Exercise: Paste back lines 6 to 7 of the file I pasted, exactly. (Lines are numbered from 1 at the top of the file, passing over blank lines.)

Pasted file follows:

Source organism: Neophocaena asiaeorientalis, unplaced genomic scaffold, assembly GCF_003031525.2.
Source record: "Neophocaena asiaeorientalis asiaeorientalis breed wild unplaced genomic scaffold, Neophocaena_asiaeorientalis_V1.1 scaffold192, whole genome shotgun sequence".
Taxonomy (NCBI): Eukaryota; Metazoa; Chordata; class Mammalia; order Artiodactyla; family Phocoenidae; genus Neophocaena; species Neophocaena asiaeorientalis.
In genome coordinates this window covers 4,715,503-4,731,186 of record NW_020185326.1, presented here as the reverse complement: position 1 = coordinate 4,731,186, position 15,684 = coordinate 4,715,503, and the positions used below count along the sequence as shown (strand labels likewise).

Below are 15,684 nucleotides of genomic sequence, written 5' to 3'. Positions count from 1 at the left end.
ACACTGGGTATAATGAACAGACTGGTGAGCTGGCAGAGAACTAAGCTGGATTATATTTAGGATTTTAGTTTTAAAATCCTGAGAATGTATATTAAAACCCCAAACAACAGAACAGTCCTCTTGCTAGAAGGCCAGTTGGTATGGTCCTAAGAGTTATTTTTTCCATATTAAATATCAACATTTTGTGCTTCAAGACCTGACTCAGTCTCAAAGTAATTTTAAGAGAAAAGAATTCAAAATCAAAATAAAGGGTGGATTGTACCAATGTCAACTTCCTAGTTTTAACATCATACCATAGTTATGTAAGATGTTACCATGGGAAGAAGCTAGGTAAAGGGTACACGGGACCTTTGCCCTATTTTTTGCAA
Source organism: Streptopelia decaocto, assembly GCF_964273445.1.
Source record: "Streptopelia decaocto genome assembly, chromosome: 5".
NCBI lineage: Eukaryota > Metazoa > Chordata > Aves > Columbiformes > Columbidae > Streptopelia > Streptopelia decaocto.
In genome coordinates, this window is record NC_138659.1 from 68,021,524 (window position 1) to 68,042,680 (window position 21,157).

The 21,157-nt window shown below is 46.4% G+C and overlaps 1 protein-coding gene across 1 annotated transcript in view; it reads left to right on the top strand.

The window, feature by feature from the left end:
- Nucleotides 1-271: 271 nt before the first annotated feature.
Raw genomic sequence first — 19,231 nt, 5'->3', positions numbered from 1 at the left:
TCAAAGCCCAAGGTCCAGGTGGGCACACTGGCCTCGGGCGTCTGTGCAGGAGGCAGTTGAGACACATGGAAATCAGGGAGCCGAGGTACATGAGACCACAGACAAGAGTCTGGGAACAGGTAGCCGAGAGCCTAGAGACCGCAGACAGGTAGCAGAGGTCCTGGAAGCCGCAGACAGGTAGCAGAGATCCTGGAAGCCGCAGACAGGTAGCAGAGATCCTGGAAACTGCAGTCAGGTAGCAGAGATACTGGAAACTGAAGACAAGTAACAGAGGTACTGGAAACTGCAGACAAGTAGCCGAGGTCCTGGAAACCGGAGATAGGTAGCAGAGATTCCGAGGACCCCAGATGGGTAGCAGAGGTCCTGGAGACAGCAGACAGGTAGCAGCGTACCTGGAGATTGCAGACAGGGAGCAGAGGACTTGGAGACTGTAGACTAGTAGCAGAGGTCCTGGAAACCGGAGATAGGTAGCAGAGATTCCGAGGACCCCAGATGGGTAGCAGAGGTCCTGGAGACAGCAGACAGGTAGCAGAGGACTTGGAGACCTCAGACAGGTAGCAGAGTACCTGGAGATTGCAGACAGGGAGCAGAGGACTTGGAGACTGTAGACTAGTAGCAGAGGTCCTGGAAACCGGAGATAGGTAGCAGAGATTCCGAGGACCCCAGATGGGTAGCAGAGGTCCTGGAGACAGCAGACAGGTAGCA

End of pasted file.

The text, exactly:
ACACTGGGTATAATGAACAGACTGGTGAGCTGGCAGAGAACTAAGCTGGATTATATTTAGGATTTTAGTTTTAAAATCCTGAGAATGTATATTAAAACCCCAAACAACAGAACAGTCCTCTTGCTAGAAGGCCAGTTGGTATGGTCCTAAGAGTTATTTTTTCCATATTAAATATCAACATTTTGTGCTTCAAGACCTGACTCAGTCTCAAAGTAATTTTAAGAGAAAAGAATTCAAAATCAAAATAAAGGGTGGATTGTACCAATGTCAACTTCCTAGTTTTAACATCATACCATAGTTATGTAAGATGTTACCATGGGAAGAAGCTAGGTAAAGGGTACACGGGACCTTTGCCCTATTTTTTGCAA
Source organism: Streptopelia decaocto, assembly GCF_964273445.1.